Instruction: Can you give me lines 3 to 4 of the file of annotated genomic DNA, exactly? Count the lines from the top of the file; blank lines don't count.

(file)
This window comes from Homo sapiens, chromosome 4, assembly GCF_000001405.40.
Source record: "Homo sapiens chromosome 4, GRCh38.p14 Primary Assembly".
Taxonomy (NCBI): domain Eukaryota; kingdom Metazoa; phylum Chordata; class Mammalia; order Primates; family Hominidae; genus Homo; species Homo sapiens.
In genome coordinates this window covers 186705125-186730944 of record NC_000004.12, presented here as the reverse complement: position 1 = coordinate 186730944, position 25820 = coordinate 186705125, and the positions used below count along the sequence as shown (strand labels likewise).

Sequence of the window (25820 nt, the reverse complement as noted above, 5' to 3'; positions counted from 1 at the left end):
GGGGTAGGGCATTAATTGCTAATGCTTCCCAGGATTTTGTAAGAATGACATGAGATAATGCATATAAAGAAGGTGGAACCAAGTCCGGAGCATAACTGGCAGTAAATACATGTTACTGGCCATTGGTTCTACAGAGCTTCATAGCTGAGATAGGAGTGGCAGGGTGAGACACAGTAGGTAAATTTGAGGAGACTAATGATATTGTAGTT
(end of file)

Taxonomy (NCBI): domain Eukaryota; kingdom Metazoa; phylum Chordata; class Mammalia; order Primates; family Hominidae; genus Homo; species Homo sapiens.
In genome coordinates this window covers 186705125-186730944 of record NC_000004.12, presented here as the reverse complement: position 1 = coordinate 186730944, position 25820 = coordinate 186705125, and the positions used below count along the sequence as shown (strand labels likewise).